When the neighbor and the property owner expect property maintenance, it creates confusion and direct conflict. Therefore, the owner should be clear about the required maintenance standards right from the start before granting access to its driveway to the neighbor or another party.
Whether it’s making upgrades, property line, resurfacing, or plowing the driveway, the owner should be clear about the degree of accessibility of its driveway and the conditions in which the neighbor or other parties can use the driveway.
If there is a conflict or dispute, all parties should discuss the options to use the driveway and come to an understanding. Oftentimes, conditions and accessibility parameters related to driveway easement are renegotiated to facilitate the owner.
From the property owner’s perspective, it would be an amateur move to file a lawsuit before resolving the issue with the neighbor or another party in person. However, if there is intentional damage to the property or the neighbor refuses to pay for agreed-upon renovations, the owner can seek legal action. But even then, it is better to reach out to a lawyer and try to resolve the issue before it reaches the court.
An easement refers to an agreement or a contract to own, possess, or use part of someone else’s property for a limited time. Keeping that in mind, a shared driveway works as an easement. However, based on this logic, owners and involved parties have to adhere to the pre-determined rules to use the driveway.
When it comes to shared driveway easement, the location of the driveway matters the most. Remember, shared easement can apply to single or multiple properties. And this type of easement work as an appurtenant easement or prescriptive easement that highlights a dominant party.
If an easement is accepted via verbal license or permission, then it can be revoked. The easement works when it is in writing and highlights all the accessibility parameters that apply to a neighbor or other parties.
But property owner has the legal right to revoke formal and informal driveway easement agreements. However, to terminate an easement, all parties have to be on the same page and ensure no party is directly or solely benefiting from the contract.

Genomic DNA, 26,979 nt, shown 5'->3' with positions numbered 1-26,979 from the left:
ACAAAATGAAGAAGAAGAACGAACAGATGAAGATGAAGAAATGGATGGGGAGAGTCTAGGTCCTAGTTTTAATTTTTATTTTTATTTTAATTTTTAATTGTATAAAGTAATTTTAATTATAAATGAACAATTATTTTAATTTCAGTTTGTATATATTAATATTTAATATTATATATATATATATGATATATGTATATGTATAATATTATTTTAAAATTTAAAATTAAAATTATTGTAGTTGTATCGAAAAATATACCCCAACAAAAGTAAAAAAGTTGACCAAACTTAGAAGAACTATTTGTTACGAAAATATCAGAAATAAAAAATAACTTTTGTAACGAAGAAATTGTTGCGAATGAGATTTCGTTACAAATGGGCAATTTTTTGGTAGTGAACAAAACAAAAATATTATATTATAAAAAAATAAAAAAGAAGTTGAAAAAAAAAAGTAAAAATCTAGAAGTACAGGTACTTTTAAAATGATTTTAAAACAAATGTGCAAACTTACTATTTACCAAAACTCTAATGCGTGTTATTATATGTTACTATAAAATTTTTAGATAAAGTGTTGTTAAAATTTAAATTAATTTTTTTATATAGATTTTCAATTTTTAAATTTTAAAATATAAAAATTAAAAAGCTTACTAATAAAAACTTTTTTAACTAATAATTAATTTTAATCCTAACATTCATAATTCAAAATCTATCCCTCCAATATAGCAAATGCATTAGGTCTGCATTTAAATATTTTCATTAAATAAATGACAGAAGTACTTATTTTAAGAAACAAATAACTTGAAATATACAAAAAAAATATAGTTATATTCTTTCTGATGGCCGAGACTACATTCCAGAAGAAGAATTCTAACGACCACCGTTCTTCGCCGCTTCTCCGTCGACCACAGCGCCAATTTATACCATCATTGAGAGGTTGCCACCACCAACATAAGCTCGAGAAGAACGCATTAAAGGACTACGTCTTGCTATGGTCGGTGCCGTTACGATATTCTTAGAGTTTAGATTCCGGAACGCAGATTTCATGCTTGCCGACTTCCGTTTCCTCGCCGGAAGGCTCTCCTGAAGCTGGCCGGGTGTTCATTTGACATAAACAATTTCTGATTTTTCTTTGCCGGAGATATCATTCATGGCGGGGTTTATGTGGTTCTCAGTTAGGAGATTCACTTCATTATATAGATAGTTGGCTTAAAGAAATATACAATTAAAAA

When the driveway easement is revoked, it leaves the neighbor or other party no option but to withdraw their claim to access the property driveway. A legal order can also end the easement for a neighbor or other parties.
Similarly, if the owner and the neighbor or other parties mutually agree that there is no need for a driveway easement to exist, then it can be terminated. But revoking an easement based on this situation is rare. And that’s because both the property owner and the neighbor benefit from having an easement contract.
If the driveway easement has run its course, it would also lead to termination. However, in this case, there has to be clear intent from the property owner not to allow the use of its driveway. In this case, easement leads to claim abandonment. But this type of easement may not serve the best interests of the owner.
Often, a direct legal intervention leads to easement claim abandonment. In some situations, a disagreement over an easement leads to legal proceedings. Driveway easement gets revoked if the property owner or the neighbor takes the matter to court. In fact, most interventions can trigger the termination of the driveway easement.
When using a neighbor’s driveway or facilitating other situations involving a driveway, owners should sign a driveway easement. An easement has become more vital today than many landowners realize. An easement has to be in writing and should grant clear access to a neighbor or other surrounding parties to your driveway.
Now, before you draft an easement agreement on your own, make sure to reach out to an experienced lawyer to discuss different elements of the contract. It is crucial for property owners to have a proactive approach to learn about the easement and put it into practice.